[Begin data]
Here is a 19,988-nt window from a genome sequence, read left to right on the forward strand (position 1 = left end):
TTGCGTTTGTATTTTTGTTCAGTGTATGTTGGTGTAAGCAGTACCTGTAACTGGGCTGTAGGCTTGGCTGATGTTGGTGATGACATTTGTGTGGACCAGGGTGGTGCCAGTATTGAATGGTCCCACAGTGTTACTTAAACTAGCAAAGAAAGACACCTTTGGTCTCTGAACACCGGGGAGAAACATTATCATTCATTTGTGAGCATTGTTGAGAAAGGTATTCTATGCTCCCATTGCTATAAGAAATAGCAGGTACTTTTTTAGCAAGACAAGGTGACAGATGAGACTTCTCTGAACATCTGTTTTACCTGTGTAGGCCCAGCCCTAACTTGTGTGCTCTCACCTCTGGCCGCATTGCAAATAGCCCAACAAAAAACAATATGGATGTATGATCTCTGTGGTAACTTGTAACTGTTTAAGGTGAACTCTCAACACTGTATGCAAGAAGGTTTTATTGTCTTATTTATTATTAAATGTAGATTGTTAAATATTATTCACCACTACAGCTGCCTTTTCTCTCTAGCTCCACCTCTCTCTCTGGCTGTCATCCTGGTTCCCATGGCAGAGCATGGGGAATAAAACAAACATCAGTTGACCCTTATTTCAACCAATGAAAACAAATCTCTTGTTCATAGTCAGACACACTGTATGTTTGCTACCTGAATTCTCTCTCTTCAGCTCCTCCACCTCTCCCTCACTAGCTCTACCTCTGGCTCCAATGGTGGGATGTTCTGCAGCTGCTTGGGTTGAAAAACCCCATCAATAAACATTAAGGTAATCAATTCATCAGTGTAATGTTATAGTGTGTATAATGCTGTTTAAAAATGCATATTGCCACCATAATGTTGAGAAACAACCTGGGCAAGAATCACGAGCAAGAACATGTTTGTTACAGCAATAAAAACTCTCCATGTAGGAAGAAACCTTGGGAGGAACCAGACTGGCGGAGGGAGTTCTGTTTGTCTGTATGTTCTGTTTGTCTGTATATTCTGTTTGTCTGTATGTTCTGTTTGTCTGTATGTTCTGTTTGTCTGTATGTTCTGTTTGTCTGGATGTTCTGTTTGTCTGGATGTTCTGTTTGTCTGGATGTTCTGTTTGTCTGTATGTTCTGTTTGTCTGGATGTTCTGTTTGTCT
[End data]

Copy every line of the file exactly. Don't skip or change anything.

Here is a 19,988-nt window from a genome sequence, read left to right on the forward strand (position 1 = left end):
TTGCGTTTGTATTTTTGTTCAGTGTATGTTGGTGTAAGCAGTACCTGTAACTGGGCTGTAGGCTTGGCTGATGTTGGTGATGACATTTGTGTGGACCAGGGTGGTGCCAGTATTGAATGGTCCCACAGTGTTACTTAAACTAGCAAAGAAAGACACCTTTGGTCTCTGAACACCGGGGAGAAACATTATCATTCATTTGTGAGCATTGTTGAGAAAGGTATTCTATGCTCCCATTGCTATAAGAAATAGCAGGTACTTTTTTAGCAAGACAAGGTGACAGATGAGACTTCTCTGAACATCTGTTTTACCTGTGTAGGCCCAGCCCTAACTTGTGTGCTCTCACCTCTGGCCGCATTGCAAATAGCCCAACAAAAAACAATATGGATGTATGATCTCTGTGGTAACTTGTAACTGTTTAAGGTGAACTCTCAACACTGTATGCAAGAAGGTTTTATTGTCTTATTTATTATTAAATGTAGATTGTTAAATATTATTCACCACTACAGCTGCCTTTTCTCTCTAGCTCCACCTCTCTCTCTGGCTGTCATCCTGGTTCCCATGGCAGAGCATGGGGAATAAAACAAACATCAGTTGACCCTTATTTCAACCAATGAAAACAAATCTCTTGTTCATAGTCAGACACACTGTATGTTTGCTACCTGAATTCTCTCTCTTCAGCTCCTCCACCTCTCCCTCACTAGCTCTACCTCTGGCTCCAATGGTGGGATGTTCTGCAGCTGCTTGGGTTGAAAAACCCCATCAATAAACATTAAGGTAATCAATTCATCAGTGTAATGTTATAGTGTGTATAATGCTGTTTAAAAATGCATATTGCCACCATAATGTTGAGAAACAACCTGGGCAAGAATCACGAGCAAGAACATGTTTGTTACAGCAATAAAAACTCTCCATGTAGGAAGAAACCTTGGGAGGAACCAGACTGGCGGAGGGAGTTCTGTTTGTCTGTATGTTCTGTTTGTCTGTATATTCTGTTTGTCTGTATGTTCTGTTTGTCTGTATGTTCTGTTTGTCTGTATGTTCTGTTTGTCTGGATGTTCTGTTTGTCTGGATGTTCTGTTTGTCTGGATGTTCTGTTTGTCTGTATGTTCTGTTTGTCTGGATGTTCTGTTTGTCT